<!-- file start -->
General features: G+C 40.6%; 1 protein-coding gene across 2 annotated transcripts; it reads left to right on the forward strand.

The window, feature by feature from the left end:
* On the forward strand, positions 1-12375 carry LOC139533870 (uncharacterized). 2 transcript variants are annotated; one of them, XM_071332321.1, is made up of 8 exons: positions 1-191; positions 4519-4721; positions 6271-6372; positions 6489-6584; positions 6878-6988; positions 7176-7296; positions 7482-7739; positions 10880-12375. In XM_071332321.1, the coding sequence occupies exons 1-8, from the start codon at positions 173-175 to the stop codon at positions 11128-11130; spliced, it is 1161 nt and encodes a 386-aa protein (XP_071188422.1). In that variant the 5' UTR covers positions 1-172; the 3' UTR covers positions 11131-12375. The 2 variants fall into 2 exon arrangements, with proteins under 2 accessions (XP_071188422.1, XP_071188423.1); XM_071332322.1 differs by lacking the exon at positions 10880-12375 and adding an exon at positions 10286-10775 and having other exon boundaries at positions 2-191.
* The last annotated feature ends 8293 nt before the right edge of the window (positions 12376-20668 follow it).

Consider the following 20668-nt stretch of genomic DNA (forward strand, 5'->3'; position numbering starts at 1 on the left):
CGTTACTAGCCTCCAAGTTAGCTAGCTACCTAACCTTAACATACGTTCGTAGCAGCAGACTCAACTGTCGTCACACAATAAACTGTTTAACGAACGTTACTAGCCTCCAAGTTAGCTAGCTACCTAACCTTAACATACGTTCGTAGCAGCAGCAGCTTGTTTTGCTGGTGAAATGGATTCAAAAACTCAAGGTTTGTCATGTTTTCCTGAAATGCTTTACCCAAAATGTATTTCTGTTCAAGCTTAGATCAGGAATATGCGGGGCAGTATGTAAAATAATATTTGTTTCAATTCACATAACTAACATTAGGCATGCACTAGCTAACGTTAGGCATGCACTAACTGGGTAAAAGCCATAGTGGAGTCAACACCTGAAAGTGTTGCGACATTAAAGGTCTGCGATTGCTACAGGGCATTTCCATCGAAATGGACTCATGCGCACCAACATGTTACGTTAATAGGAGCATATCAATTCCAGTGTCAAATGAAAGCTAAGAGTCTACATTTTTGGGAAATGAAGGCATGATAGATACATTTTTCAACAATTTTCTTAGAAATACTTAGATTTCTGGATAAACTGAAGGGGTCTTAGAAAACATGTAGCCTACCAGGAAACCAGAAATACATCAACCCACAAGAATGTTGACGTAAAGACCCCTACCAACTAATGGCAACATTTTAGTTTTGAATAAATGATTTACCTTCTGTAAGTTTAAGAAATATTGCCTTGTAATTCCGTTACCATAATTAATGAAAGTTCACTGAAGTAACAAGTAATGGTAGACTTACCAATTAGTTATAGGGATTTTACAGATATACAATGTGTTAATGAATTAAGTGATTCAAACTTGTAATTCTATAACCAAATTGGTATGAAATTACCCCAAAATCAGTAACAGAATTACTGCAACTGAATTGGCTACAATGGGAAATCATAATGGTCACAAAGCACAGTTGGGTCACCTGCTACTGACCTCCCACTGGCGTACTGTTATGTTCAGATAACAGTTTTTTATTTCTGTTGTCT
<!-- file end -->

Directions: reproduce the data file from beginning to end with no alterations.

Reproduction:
General features: G+C 40.6%; 1 protein-coding gene across 2 annotated transcripts; it reads left to right on the forward strand.

The window, feature by feature from the left end:
* On the forward strand, positions 1-12375 carry LOC139533870 (uncharacterized). 2 transcript variants are annotated; one of them, XM_071332321.1, is made up of 8 exons: positions 1-191; positions 4519-4721; positions 6271-6372; positions 6489-6584; positions 6878-6988; positions 7176-7296; positions 7482-7739; positions 10880-12375. In XM_071332321.1, the coding sequence occupies exons 1-8, from the start codon at positions 173-175 to the stop codon at positions 11128-11130; spliced, it is 1161 nt and encodes a 386-aa protein (XP_071188422.1). In that variant the 5' UTR covers positions 1-172; the 3' UTR covers positions 11131-12375. The 2 variants fall into 2 exon arrangements, with proteins under 2 accessions (XP_071188422.1, XP_071188423.1); XM_071332322.1 differs by lacking the exon at positions 10880-12375 and adding an exon at positions 10286-10775 and having other exon boundaries at positions 2-191.
* The last annotated feature ends 8293 nt before the right edge of the window (positions 12376-20668 follow it).

Consider the following 20668-nt stretch of genomic DNA (forward strand, 5'->3'; position numbering starts at 1 on the left):
CGTTACTAGCCTCCAAGTTAGCTAGCTACCTAACCTTAACATACGTTCGTAGCAGCAGACTCAACTGTCGTCACACAATAAACTGTTTAACGAACGTTACTAGCCTCCAAGTTAGCTAGCTACCTAACCTTAACATACGTTCGTAGCAGCAGCAGCTTGTTTTGCTGGTGAAATGGATTCAAAAACTCAAGGTTTGTCATGTTTTCCTGAAATGCTTTACCCAAAATGTATTTCTGTTCAAGCTTAGATCAGGAATATGCGGGGCAGTATGTAAAATAATATTTGTTTCAATTCACATAACTAACATTAGGCATGCACTAGCTAACGTTAGGCATGCACTAACTGGGTAAAAGCCATAGTGGAGTCAACACCTGAAAGTGTTGCGACATTAAAGGTCTGCGATTGCTACAGGGCATTTCCATCGAAATGGACTCATGCGCACCAACATGTTACGTTAATAGGAGCATATCAATTCCAGTGTCAAATGAAAGCTAAGAGTCTACATTTTTGGGAAATGAAGGCATGATAGATACATTTTTCAACAATTTTCTTAGAAATACTTAGATTTCTGGATAAACTGAAGGGGTCTTAGAAAACATGTAGCCTACCAGGAAACCAGAAATACATCAACCCACAAGAATGTTGACGTAAAGACCCCTACCAACTAATGGCAACATTTTAGTTTTGAATAAATGATTTACCTTCTGTAAGTTTAAGAAATATTGCCTTGTAATTCCGTTACCATAATTAATGAAAGTTCACTGAAGTAACAAGTAATGGTAGACTTACCAATTAGTTATAGGGATTTTACAGATATACAATGTGTTAATGAATTAAGTGATTCAAACTTGTAATTCTATAACCAAATTGGTATGAAATTACCCCAAAATCAGTAACAGAATTACTGCAACTGAATTGGCTACAATGGGAAATCATAATGGTCACAAAGCACAGTTGGGTCACCTGCTACTGACCTCCCACTGGCGTACTGTTATGTTCAGATAACAGTTTTTTATTTCTGTTGTCT